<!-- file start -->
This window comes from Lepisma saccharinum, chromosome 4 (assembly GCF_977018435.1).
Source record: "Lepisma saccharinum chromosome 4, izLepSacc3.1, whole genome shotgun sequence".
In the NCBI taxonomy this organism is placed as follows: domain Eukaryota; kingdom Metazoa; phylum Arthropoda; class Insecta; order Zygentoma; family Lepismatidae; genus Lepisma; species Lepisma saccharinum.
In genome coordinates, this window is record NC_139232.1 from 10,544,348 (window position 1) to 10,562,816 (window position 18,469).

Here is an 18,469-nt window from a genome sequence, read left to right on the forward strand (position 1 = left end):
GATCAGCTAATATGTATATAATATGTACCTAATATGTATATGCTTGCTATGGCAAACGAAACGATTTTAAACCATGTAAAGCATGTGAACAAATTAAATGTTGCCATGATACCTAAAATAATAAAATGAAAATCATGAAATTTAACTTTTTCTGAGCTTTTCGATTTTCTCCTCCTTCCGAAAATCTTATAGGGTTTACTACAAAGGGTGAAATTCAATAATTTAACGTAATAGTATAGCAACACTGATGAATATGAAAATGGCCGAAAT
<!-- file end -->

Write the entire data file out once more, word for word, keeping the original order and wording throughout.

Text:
This window comes from Lepisma saccharinum, chromosome 4 (assembly GCF_977018435.1).
Source record: "Lepisma saccharinum chromosome 4, izLepSacc3.1, whole genome shotgun sequence".
In the NCBI taxonomy this organism is placed as follows: domain Eukaryota; kingdom Metazoa; phylum Arthropoda; class Insecta; order Zygentoma; family Lepismatidae; genus Lepisma; species Lepisma saccharinum.
In genome coordinates, this window is record NC_139232.1 from 10,544,348 (window position 1) to 10,562,816 (window position 18,469).

Here is an 18,469-nt window from a genome sequence, read left to right on the forward strand (position 1 = left end):
GATCAGCTAATATGTATATAATATGTACCTAATATGTATATGCTTGCTATGGCAAACGAAACGATTTTAAACCATGTAAAGCATGTGAACAAATTAAATGTTGCCATGATACCTAAAATAATAAAATGAAAATCATGAAATTTAACTTTTTCTGAGCTTTTCGATTTTCTCCTCCTTCCGAAAATCTTATAGGGTTTACTACAAAGGGTGAAATTCAATAATTTAACGTAATAGTATAGCAACACTGATGAATATGAAAATGGCCGAAAT